The cravings are much easier to manage, i think my brain is finally starting to understand that i am now a non-smoker.

    I only found out yesterday that stopping smoking is a 12 week programme therefore i am only a third of the way there, however i feel as though the hardest part is done and this is why i will never pick up a cigarette again...i never want to have to go through the first week again.

    To everyone who is on their first week, or has completed their first 3 days...WELL DONE!! You have done the hardest/ most intense part now...keep going as it is about to get easier...i promise.

    I could never see how it would get easier but it really does, as if it didnt i would be smoking againa s i wouldnt have coped.

    Good Luck Everyone, hope my post has been of some help :)

  • Hi Rockchick!

    You said there that you'd have one more and then try again, but I wouldn't try again straight away now.

    I know this maybe doesn't sound like the right advice, but your head needs to be in the right place before you quit, and with a "just one more" view, it's not the best sort of planning. The only thing likely to happen is that you'll cave in again, and end up thinking you can't do it.

    Read the book to the end (I know it's an annoying read), and make a firm date. Say 3 days from now or whatever, and then prepare for it.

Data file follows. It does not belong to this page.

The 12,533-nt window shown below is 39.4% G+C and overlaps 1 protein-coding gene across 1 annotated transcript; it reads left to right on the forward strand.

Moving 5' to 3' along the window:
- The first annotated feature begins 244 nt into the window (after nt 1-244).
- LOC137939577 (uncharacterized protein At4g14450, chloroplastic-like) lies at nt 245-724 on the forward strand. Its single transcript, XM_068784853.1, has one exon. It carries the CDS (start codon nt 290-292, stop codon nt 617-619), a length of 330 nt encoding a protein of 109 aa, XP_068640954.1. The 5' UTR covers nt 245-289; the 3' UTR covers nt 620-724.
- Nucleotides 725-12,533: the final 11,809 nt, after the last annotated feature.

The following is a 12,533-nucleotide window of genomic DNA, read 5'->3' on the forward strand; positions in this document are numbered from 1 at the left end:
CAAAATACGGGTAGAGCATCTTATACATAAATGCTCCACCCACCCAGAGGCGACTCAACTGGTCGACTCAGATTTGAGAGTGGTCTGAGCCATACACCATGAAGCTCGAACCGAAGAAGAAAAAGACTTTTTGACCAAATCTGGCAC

Sorry if this sounds condencending. It's not meant to. But I hope you manage to get there!! Good luck!

  • I agree with Barney, your story sounds familiar, it was mine 5 mths ago. the one more cigarette then i'll quit malarkey is a built in get out clause. Think of it as a parachute jump. the 5 mins before the jump is terrifying , what if it doesnt open. im not ready. i'll do it tomorrow.. best to prepare for it. plan what you will do to get you through the first hours craves and changes of mind. rehearse it all first. Preparation is paramount. and hopefully when u do jump. you can just keep falling knowing youll land safely. but where u are now sounds scary and you dont sound committed and i dont think you will be until your no longer saying just one more. there is no such thing as 1 more . but there is such a thing as my last cigarette. One more = 1 million more.Hope it works out for you.

    Mash x

  • yes, we've all been there. A cigarette after the dentist would definitely have made you feel better, for about 5 minutes. It wouldn't have changed anything else, though, the pain and frustration etc. Allen Carr is brilliant, and makes the whole viscious cycle of smoking clearly ridiculous, but he advocates 'no substitutes' and if you're weak, like me, the cravings are too hard to bear. So I've gone for patches (have tried cold turkey before and failed) and am now on, umm, day 11.....they work so well to reduce cravings but I'm worried about coming off them (does anyone have any advice about that???)